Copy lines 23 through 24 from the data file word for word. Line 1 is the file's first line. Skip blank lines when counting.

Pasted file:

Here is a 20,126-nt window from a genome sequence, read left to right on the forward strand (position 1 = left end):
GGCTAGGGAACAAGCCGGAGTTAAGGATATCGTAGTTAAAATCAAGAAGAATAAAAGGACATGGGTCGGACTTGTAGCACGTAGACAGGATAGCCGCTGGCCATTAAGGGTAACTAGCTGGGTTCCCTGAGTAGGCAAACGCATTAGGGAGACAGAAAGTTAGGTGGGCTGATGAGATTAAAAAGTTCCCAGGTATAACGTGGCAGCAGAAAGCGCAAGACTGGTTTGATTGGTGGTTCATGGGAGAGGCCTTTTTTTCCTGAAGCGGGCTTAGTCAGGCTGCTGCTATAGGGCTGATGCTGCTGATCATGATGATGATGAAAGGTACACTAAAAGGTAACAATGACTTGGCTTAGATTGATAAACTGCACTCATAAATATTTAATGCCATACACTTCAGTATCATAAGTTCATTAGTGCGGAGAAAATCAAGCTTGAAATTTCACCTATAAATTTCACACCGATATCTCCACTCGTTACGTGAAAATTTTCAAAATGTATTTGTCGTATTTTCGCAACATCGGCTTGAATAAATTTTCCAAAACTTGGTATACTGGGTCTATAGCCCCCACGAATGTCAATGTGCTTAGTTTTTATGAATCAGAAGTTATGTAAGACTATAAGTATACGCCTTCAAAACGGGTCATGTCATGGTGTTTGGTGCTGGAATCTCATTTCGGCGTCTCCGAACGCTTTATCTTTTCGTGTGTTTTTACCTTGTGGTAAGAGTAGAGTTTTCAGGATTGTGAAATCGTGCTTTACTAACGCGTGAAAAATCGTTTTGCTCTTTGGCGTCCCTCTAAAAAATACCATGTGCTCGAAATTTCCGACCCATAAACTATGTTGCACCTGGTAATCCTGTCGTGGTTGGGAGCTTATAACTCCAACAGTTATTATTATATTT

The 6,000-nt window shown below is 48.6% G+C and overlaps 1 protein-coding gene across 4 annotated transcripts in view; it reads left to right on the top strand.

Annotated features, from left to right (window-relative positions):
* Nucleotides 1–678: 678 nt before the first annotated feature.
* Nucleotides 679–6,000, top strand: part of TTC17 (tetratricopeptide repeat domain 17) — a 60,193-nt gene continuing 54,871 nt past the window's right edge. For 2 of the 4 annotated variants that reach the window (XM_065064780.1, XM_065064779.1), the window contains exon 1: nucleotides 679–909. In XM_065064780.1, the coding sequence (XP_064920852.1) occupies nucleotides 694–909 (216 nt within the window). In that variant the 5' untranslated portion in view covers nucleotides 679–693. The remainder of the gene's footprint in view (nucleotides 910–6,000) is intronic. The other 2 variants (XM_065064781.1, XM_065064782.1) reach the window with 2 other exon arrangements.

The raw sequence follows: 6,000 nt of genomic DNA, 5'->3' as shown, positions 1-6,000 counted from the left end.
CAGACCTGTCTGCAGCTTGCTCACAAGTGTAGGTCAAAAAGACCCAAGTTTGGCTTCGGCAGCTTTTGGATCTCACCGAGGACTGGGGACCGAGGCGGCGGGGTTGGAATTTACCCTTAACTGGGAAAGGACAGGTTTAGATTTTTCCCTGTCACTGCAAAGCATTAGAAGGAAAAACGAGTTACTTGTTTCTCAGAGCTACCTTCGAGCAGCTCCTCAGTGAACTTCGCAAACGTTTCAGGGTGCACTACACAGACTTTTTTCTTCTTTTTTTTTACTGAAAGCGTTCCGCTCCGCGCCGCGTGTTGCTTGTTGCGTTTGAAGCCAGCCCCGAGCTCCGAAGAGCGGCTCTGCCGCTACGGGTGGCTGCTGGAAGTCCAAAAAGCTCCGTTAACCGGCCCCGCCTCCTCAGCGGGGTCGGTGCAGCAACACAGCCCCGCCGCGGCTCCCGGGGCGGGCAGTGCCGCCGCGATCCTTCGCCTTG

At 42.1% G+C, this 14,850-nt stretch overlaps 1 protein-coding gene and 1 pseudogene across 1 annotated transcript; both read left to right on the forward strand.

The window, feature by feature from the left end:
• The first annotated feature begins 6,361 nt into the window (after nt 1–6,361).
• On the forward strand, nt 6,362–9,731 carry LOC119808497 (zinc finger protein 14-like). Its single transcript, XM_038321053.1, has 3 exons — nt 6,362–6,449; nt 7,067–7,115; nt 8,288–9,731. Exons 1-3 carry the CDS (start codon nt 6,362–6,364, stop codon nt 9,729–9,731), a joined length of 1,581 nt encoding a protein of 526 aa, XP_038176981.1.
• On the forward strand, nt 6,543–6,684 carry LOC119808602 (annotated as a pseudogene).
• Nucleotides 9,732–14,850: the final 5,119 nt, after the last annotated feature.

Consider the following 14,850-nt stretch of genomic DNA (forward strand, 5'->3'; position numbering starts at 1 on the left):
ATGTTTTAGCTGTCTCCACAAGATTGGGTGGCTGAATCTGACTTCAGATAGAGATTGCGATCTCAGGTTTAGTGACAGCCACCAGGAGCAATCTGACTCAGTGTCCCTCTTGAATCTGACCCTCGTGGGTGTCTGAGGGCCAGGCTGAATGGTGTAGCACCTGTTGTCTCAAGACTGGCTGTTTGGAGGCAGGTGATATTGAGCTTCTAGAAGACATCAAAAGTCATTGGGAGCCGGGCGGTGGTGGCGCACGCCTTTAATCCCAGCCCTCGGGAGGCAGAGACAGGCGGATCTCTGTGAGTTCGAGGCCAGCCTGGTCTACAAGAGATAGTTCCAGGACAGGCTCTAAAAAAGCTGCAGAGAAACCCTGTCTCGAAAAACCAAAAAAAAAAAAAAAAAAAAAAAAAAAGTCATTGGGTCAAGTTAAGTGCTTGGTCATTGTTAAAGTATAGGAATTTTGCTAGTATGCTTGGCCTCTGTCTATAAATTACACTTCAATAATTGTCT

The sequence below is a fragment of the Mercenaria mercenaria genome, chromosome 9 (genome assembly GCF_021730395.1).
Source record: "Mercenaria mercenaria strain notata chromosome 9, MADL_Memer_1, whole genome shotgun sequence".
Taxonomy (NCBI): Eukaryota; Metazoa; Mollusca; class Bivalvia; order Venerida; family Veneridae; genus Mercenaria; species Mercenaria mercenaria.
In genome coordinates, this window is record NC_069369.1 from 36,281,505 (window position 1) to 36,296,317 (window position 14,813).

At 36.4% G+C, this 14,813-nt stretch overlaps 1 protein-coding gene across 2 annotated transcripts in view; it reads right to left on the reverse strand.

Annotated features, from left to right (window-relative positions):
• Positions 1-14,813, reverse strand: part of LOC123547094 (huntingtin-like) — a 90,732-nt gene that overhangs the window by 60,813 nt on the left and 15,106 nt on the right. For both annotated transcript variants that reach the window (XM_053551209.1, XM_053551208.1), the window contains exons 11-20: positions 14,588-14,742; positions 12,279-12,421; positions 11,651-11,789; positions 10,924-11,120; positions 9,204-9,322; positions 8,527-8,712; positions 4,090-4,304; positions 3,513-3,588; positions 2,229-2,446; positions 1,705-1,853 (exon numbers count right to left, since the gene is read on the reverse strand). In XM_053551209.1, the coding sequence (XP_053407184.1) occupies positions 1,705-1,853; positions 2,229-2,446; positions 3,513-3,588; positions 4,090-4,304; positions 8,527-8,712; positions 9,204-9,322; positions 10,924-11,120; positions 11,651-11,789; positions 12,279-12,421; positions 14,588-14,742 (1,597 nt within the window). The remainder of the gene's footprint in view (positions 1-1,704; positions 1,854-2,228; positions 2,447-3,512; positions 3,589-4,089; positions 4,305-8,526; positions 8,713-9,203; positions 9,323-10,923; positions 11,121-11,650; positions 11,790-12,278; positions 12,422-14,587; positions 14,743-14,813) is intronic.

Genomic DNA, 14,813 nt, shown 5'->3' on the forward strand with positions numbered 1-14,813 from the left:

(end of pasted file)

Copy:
• Positions 1-14,813, reverse strand: part of LOC123547094 (huntingtin-like) — a 90,732-nt gene that overhangs the window by 60,813 nt on the left and 15,106 nt on the right. For both annotated transcript variants that reach the window (XM_053551209.1, XM_053551208.1), the window contains exons 11-20: positions 14,588-14,742; positions 12,279-12,421; positions 11,651-11,789; positions 10,924-11,120; positions 9,204-9,322; positions 8,527-8,712; positions 4,090-4,304; positions 3,513-3,588; positions 2,229-2,446; positions 1,705-1,853 (exon numbers count right to left, since the gene is read on the reverse strand). In XM_053551209.1, the coding sequence (XP_053407184.1) occupies positions 1,705-1,853; positions 2,229-2,446; positions 3,513-3,588; positions 4,090-4,304; positions 8,527-8,712; positions 9,204-9,322; positions 10,924-11,120; positions 11,651-11,789; positions 12,279-12,421; positions 14,588-14,742 (1,597 nt within the window). The remainder of the gene's footprint in view (positions 1-1,704; positions 1,854-2,228; positions 2,447-3,512; positions 3,589-4,089; positions 4,305-8,526; positions 8,713-9,203; positions 9,323-10,923; positions 11,121-11,650; positions 11,790-12,278; positions 12,422-14,587; positions 14,743-14,813) is intronic.

Genomic DNA, 14,813 nt, shown 5'->3' on the forward strand with positions numbered 1-14,813 from the left: